Attorney General Jim Hood acknowledged that much vagueness still exists in the new gun law, such as what defines a non-sensitive public place.
Photo by Trip Burns
When a new law goes into effect on July 1, it's going to feel like the Wild West in Mississippi. Not only because the law permits individuals to carry guns and other weapons in plain view and without a permit but also because the law is so vague that the courts will likely be barraged with lawsuits over its nuances.
"It'll be pretty tricky for cops on the street," Attorney General Jim Hood said to reporters Thursday afternoon, of the law's gray areas.
After lawmakers passed the law—House Bill 2—during the last session to clarify the existing law, Hood's office prepared an opinion at the request of law enforcement agencies.
Current state law requires a permit to carry a concealed weapon, but questions remained about the definition of "concealed." Hood's official opinion states: "If enough of the firearm is visible so that it is readily apparent to 'common observation,' then the firearm is not concealed."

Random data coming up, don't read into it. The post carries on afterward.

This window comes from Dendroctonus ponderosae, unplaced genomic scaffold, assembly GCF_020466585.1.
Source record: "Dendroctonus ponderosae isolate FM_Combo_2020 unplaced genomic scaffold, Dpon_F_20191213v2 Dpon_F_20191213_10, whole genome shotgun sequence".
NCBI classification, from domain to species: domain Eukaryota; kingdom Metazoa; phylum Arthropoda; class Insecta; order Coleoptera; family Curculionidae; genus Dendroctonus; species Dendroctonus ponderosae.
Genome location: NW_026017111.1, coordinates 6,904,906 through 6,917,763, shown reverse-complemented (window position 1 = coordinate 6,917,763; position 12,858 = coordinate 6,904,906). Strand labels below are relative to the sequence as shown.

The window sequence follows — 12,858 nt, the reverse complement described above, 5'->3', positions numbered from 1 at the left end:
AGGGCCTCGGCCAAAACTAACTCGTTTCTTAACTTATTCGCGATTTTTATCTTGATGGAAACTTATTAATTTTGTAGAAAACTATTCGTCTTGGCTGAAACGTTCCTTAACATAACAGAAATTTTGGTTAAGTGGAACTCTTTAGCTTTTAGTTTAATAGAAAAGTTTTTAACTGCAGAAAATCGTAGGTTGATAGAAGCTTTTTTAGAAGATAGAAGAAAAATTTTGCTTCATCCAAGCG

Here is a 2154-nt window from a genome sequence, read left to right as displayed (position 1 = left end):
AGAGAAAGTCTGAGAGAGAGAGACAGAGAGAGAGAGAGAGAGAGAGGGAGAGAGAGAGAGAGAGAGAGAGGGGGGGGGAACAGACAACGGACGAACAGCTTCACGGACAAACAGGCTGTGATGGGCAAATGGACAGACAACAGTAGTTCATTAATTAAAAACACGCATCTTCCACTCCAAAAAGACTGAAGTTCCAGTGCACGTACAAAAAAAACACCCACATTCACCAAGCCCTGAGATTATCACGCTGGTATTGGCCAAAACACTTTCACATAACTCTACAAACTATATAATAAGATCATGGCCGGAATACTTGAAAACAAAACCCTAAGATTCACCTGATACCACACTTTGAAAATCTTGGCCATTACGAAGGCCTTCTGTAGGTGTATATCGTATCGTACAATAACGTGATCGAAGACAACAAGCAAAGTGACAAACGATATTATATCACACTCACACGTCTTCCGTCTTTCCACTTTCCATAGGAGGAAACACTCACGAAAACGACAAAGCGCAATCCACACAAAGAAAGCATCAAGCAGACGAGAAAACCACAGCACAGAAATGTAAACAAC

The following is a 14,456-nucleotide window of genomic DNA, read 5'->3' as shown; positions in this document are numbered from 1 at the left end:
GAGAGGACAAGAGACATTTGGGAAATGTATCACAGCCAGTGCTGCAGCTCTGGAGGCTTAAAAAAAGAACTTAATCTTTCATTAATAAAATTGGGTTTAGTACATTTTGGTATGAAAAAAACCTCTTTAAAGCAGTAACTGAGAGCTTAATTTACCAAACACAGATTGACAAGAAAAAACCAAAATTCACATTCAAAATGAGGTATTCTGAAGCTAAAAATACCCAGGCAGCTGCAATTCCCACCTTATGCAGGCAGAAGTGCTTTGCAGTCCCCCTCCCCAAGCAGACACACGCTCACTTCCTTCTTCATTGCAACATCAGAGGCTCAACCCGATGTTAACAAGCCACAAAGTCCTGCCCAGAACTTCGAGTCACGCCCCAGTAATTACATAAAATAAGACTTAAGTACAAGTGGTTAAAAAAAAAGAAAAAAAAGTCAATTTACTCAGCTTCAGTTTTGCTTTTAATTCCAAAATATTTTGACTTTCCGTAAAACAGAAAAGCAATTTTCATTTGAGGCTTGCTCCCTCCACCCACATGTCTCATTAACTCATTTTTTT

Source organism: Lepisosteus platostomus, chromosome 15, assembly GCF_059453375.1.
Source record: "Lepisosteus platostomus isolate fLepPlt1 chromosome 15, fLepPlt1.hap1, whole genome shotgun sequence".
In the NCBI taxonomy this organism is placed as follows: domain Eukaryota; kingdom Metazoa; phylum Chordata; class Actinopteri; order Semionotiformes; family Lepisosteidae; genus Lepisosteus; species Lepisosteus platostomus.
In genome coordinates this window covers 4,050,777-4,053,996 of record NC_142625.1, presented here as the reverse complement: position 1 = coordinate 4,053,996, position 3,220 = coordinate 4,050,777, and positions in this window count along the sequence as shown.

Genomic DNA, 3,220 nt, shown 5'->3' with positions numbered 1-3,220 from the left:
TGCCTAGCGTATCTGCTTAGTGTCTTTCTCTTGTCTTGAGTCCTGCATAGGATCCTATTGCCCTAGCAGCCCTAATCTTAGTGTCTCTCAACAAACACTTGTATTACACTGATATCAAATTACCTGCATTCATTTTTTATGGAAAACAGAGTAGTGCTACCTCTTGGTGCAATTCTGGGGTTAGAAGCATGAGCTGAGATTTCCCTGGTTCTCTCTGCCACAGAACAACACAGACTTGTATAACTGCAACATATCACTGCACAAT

However, the opinion also points out that while carrying a weapon in the open is legal, wielding or brandishing it in a threatening manner—except in self-defense—could result in a $500 fine, three months in jail or both.
The law is also clear that weapons can be prohibited in "sensitive" areas, such as schools. Private businesses could post signs or tell patrons verbally that carrying weapons is verboten and municipalities could prohibit open carry in county and city courthouses and other government buildings. Hood added that if a sheriff does not explicitly prohibit guns, open carry of firearms would remain legal.
Hood acknowledged that much vagueness still exists in the law, such as what defines a non-sensitive public place. For example, an indoor shopping mall might prohibit weapons while individual stores might not. Hood also said that it's unclear whether cities and communities would be able to declare property such as city halls sensitive places.
Courts will have to make determinations on case-by-case bases, Hood said.
"I don't see it as a major problem," Hood said of the new law.